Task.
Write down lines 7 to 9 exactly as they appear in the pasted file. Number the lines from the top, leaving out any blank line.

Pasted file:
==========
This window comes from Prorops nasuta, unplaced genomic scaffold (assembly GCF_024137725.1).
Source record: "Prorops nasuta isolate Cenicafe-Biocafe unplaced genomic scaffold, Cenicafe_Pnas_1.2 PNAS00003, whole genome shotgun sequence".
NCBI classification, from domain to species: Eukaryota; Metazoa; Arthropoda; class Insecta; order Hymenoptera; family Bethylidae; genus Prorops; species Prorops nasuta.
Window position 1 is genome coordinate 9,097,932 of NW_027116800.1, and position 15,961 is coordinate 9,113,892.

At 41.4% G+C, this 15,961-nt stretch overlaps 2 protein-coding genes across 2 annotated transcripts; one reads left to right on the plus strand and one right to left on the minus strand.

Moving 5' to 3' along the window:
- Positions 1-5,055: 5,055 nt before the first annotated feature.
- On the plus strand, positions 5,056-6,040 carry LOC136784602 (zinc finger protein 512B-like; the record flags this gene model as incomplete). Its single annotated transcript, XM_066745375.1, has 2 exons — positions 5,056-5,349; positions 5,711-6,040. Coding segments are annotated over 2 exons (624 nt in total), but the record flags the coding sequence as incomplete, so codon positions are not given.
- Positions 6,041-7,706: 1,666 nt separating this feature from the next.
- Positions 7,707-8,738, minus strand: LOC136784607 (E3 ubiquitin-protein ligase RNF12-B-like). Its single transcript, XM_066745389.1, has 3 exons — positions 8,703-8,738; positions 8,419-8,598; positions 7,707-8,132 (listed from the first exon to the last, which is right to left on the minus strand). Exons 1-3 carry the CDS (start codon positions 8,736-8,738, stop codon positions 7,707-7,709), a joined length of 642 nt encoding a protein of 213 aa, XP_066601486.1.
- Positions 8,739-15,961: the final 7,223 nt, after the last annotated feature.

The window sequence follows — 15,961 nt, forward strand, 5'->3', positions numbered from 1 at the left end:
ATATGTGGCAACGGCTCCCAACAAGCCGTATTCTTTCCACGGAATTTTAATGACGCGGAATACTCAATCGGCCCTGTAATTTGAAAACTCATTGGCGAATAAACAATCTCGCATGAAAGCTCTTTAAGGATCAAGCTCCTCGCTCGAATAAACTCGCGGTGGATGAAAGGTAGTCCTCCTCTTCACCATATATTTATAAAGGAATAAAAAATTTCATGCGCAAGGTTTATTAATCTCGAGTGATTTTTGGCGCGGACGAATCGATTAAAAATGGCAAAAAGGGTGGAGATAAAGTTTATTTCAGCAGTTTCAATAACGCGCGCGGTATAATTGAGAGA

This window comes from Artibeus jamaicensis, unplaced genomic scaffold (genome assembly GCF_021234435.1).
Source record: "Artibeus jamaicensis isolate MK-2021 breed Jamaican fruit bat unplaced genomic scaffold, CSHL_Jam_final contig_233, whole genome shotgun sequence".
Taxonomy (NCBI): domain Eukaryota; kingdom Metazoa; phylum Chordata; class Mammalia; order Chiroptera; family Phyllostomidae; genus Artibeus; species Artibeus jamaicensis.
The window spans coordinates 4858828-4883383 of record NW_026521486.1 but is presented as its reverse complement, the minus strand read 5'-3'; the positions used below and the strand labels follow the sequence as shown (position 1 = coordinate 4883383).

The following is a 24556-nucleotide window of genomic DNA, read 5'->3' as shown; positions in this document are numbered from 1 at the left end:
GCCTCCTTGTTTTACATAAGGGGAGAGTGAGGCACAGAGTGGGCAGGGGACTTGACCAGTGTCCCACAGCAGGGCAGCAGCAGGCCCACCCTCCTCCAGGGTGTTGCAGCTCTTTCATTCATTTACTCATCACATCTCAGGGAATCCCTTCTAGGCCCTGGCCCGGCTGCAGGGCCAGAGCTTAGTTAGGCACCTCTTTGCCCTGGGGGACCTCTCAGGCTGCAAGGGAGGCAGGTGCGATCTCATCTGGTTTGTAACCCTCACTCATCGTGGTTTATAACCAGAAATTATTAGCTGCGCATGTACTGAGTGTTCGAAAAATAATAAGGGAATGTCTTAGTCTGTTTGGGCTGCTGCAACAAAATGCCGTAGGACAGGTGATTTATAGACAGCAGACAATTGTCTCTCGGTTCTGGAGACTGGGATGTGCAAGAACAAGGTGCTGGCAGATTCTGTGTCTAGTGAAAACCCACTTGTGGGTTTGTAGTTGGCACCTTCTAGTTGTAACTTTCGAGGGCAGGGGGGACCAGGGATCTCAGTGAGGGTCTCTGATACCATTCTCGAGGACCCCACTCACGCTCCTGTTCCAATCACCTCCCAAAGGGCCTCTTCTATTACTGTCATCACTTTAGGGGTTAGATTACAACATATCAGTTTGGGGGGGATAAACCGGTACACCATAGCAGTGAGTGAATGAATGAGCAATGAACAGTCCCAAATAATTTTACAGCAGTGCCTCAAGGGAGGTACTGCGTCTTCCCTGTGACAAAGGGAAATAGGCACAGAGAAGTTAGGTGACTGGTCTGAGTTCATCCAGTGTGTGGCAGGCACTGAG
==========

- Positions 1-5,055: 5,055 nt before the first annotated feature.
- On the plus strand, positions 5,056-6,040 carry LOC136784602 (zinc finger protein 512B-like; the record flags this gene model as incomplete). Its single annotated transcript, XM_066745375.1, has 2 exons — positions 5,056-5,349; positions 5,711-6,040. Coding segments are annotated over 2 exons (624 nt in total), but the record flags the coding sequence as incomplete, so codon positions are not given.
- Positions 6,041-7,706: 1,666 nt separating this feature from the next.